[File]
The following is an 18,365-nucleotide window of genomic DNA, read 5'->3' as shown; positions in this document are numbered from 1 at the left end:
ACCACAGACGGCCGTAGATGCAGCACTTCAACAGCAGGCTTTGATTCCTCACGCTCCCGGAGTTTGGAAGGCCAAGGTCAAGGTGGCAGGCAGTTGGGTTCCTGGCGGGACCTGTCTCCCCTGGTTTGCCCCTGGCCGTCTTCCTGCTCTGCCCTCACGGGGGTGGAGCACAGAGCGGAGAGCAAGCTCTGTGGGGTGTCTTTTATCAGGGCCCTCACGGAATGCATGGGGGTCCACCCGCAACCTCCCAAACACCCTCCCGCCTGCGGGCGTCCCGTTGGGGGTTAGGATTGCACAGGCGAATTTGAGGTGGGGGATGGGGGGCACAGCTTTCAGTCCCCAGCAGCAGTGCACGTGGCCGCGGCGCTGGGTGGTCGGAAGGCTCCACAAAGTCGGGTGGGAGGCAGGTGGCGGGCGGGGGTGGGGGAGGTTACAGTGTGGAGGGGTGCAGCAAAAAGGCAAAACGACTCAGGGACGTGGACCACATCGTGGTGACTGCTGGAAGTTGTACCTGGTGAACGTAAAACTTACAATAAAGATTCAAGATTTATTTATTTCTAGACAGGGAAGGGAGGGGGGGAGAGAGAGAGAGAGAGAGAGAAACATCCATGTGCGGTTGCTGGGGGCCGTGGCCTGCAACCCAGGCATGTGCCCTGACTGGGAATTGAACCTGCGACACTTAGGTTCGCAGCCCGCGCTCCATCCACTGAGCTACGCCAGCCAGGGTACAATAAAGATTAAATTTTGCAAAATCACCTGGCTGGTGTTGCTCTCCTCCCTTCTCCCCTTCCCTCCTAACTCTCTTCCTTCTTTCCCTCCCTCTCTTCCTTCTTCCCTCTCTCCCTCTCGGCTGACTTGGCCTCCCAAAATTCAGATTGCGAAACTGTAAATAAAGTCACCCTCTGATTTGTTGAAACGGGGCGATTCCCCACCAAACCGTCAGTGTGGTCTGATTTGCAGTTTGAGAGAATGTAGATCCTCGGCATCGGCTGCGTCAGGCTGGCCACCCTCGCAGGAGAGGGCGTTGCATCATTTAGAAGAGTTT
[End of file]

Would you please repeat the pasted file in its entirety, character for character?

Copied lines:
The following is an 18,365-nucleotide window of genomic DNA, read 5'->3' as shown; positions in this document are numbered from 1 at the left end:
ACCACAGACGGCCGTAGATGCAGCACTTCAACAGCAGGCTTTGATTCCTCACGCTCCCGGAGTTTGGAAGGCCAAGGTCAAGGTGGCAGGCAGTTGGGTTCCTGGCGGGACCTGTCTCCCCTGGTTTGCCCCTGGCCGTCTTCCTGCTCTGCCCTCACGGGGGTGGAGCACAGAGCGGAGAGCAAGCTCTGTGGGGTGTCTTTTATCAGGGCCCTCACGGAATGCATGGGGGTCCACCCGCAACCTCCCAAACACCCTCCCGCCTGCGGGCGTCCCGTTGGGGGTTAGGATTGCACAGGCGAATTTGAGGTGGGGGATGGGGGGCACAGCTTTCAGTCCCCAGCAGCAGTGCACGTGGCCGCGGCGCTGGGTGGTCGGAAGGCTCCACAAAGTCGGGTGGGAGGCAGGTGGCGGGCGGGGGTGGGGGAGGTTACAGTGTGGAGGGGTGCAGCAAAAAGGCAAAACGACTCAGGGACGTGGACCACATCGTGGTGACTGCTGGAAGTTGTACCTGGTGAACGTAAAACTTACAATAAAGATTCAAGATTTATTTATTTCTAGACAGGGAAGGGAGGGGGGGAGAGAGAGAGAGAGAGAGAGAAACATCCATGTGCGGTTGCTGGGGGCCGTGGCCTGCAACCCAGGCATGTGCCCTGACTGGGAATTGAACCTGCGACACTTAGGTTCGCAGCCCGCGCTCCATCCACTGAGCTACGCCAGCCAGGGTACAATAAAGATTAAATTTTGCAAAATCACCTGGCTGGTGTTGCTCTCCTCCCTTCTCCCCTTCCCTCCTAACTCTCTTCCTTCTTTCCCTCCCTCTCTTCCTTCTTCCCTCTCTCCCTCTCGGCTGACTTGGCCTCCCAAAATTCAGATTGCGAAACTGTAAATAAAGTCACCCTCTGATTTGTTGAAACGGGGCGATTCCCCACCAAACCGTCAGTGTGGTCTGATTTGCAGTTTGAGAGAATGTAGATCCTCGGCATCGGCTGCGTCAGGCTGGCCACCCTCGCAGGAGAGGGCGTTGCATCATTTAGAAGAGTTT